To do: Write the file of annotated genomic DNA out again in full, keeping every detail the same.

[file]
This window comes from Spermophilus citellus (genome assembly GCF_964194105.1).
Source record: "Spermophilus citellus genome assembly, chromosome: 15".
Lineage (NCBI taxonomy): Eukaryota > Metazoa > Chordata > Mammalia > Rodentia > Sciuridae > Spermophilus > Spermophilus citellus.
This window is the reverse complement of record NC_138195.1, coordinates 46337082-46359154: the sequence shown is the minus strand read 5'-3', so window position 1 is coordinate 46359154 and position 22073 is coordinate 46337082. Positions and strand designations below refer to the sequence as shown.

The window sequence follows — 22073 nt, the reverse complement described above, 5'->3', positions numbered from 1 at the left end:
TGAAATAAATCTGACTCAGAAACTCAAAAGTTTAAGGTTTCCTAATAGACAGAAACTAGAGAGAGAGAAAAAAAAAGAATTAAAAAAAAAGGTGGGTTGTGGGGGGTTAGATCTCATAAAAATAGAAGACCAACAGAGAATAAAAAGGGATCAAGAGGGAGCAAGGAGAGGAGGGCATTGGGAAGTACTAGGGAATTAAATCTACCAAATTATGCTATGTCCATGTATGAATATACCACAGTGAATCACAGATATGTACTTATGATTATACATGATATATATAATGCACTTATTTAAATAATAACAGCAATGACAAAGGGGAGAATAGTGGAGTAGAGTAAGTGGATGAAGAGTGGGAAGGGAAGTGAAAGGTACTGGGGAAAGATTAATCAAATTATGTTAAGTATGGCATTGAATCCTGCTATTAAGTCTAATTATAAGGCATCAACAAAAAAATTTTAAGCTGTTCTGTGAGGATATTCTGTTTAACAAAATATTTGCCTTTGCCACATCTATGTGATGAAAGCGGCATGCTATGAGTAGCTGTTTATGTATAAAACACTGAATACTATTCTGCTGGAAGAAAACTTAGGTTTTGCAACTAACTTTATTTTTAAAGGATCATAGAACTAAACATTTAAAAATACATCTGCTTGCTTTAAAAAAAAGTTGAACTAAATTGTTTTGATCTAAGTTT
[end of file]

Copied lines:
This window comes from Spermophilus citellus (genome assembly GCF_964194105.1).
Source record: "Spermophilus citellus genome assembly, chromosome: 15".
Lineage (NCBI taxonomy): Eukaryota > Metazoa > Chordata > Mammalia > Rodentia > Sciuridae > Spermophilus > Spermophilus citellus.
This window is the reverse complement of record NC_138195.1, coordinates 46337082-46359154: the sequence shown is the minus strand read 5'-3', so window position 1 is coordinate 46359154 and position 22073 is coordinate 46337082. Positions and strand designations below refer to the sequence as shown.

The window sequence follows — 22073 nt, the reverse complement described above, 5'->3', positions numbered from 1 at the left end:
TGAAATAAATCTGACTCAGAAACTCAAAAGTTTAAGGTTTCCTAATAGACAGAAACTAGAGAGAGAGAAAAAAAAAGAATTAAAAAAAAAGGTGGGTTGTGGGGGGTTAGATCTCATAAAAATAGAAGACCAACAGAGAATAAAAAGGGATCAAGAGGGAGCAAGGAGAGGAGGGCATTGGGAAGTACTAGGGAATTAAATCTACCAAATTATGCTATGTCCATGTATGAATATACCACAGTGAATCACAGATATGTACTTATGATTATACATGATATATATAATGCACTTATTTAAATAATAACAGCAATGACAAAGGGGAGAATAGTGGAGTAGAGTAAGTGGATGAAGAGTGGGAAGGGAAGTGAAAGGTACTGGGGAAAGATTAATCAAATTATGTTAAGTATGGCATTGAATCCTGCTATTAAGTCTAATTATAAGGCATCAACAAAAAAATTTTAAGCTGTTCTGTGAGGATATTCTGTTTAACAAAATATTTGCCTTTGCCACATCTATGTGATGAAAGCGGCATGCTATGAGTAGCTGTTTATGTATAAAACACTGAATACTATTCTGCTGGAAGAAAACTTAGGTTTTGCAACTAACTTTATTTTTAAAGGATCATAGAACTAAACATTTAAAAATACATCTGCTTGCTTTAAAAAAAAGTTGAACTAAATTGTTTTGATCTAAGTTT